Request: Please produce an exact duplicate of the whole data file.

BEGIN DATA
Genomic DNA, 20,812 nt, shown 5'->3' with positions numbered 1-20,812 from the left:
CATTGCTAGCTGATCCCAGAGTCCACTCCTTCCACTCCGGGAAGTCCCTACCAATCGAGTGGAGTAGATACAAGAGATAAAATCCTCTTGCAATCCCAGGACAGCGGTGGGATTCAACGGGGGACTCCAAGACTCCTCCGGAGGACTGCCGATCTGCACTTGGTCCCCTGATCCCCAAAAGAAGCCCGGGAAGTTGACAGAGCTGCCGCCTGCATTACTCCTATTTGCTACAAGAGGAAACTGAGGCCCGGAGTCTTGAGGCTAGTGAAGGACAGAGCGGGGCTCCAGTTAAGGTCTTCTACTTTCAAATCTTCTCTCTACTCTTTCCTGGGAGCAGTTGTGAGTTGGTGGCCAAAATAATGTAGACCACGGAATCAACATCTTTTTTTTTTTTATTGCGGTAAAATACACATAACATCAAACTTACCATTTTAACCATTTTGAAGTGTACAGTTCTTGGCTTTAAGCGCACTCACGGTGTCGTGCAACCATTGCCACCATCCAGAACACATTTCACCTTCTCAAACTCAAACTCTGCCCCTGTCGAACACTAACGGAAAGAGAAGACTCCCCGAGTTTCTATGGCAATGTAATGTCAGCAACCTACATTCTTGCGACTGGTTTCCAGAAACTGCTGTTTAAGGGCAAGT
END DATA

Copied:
Genomic DNA, 20,812 nt, shown 5'->3' with positions numbered 1-20,812 from the left:
CATTGCTAGCTGATCCCAGAGTCCACTCCTTCCACTCCGGGAAGTCCCTACCAATCGAGTGGAGTAGATACAAGAGATAAAATCCTCTTGCAATCCCAGGACAGCGGTGGGATTCAACGGGGGACTCCAAGACTCCTCCGGAGGACTGCCGATCTGCACTTGGTCCCCTGATCCCCAAAAGAAGCCCGGGAAGTTGACAGAGCTGCCGCCTGCATTACTCCTATTTGCTACAAGAGGAAACTGAGGCCCGGAGTCTTGAGGCTAGTGAAGGACAGAGCGGGGCTCCAGTTAAGGTCTTCTACTTTCAAATCTTCTCTCTACTCTTTCCTGGGAGCAGTTGTGAGTTGGTGGCCAAAATAATGTAGACCACGGAATCAACATCTTTTTTTTTTTTATTGCGGTAAAATACACATAACATCAAACTTACCATTTTAACCATTTTGAAGTGTACAGTTCTTGGCTTTAAGCGCACTCACGGTGTCGTGCAACCATTGCCACCATCCAGAACACATTTCACCTTCTCAAACTCAAACTCTGCCCCTGTCGAACACTAACGGAAAGAGAAGACTCCCCGAGTTTCTATGGCAATGTAATGTCAGCAACCTACATTCTTGCGACTGGTTTCCAGAAACTGCTGTTTAAGGGCAAGT